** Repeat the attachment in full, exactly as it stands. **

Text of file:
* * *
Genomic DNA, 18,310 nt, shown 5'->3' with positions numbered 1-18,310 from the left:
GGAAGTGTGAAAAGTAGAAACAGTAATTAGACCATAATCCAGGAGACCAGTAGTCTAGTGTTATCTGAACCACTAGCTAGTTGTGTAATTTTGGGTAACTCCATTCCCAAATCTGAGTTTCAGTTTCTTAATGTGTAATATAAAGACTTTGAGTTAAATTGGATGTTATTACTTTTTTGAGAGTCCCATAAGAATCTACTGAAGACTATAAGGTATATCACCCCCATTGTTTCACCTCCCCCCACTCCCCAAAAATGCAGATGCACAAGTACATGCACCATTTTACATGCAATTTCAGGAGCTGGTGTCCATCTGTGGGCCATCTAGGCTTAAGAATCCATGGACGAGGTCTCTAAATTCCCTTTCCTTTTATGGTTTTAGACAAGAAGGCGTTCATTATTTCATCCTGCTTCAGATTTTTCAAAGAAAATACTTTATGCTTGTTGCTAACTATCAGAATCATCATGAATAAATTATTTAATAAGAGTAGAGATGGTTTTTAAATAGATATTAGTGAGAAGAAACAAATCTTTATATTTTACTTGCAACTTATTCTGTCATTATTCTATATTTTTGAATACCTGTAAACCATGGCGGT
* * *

Genomic DNA, 18,310 nt, shown 5'->3' with positions numbered 1-18,310 from the left:
GGAAGTGTGAAAAGTAGAAACAGTAATTAGACCATAATCCAGGAGACCAGTAGTCTAGTGTTATCTGAACCACTAGCTAGTTGTGTAATTTTGGGTAACTCCATTCCCAAATCTGAGTTTCAGTTTCTTAATGTGTAATATAAAGACTTTGAGTTAAATTGGATGTTATTACTTTTTTGAGAGTCCCATAAGAATCTACTGAAGACTATAAGGTATATCACCCCCATTGTTTCACCTCCCCCCACTCCCCAAAAATGCAGATGCACAAGTACATGCACCATTTTACATGCAATTTCAGGAGCTGGTGTCCATCTGTGGGCCATCTAGGCTTAAGAATCCATGGACGAGGTCTCTAAATTCCCTTTCCTTTTATGGTTTTAGACAAGAAGGCGTTCATTATTTCATCCTGCTTCAGATTTTTCAAAGAAAATACTTTATGCTTGTTGCTAACTATCAGAATCATCATGAATAAATTATTTAATAAGAGTAGAGATGGTTTTTAAATAGATATTAGTGAGAAGAAACAAATCTTTATATTTTACTTGCAACTTATTCTGTCATTATTCTATATTTTTGAATACCTGTAAACCATGGCGGT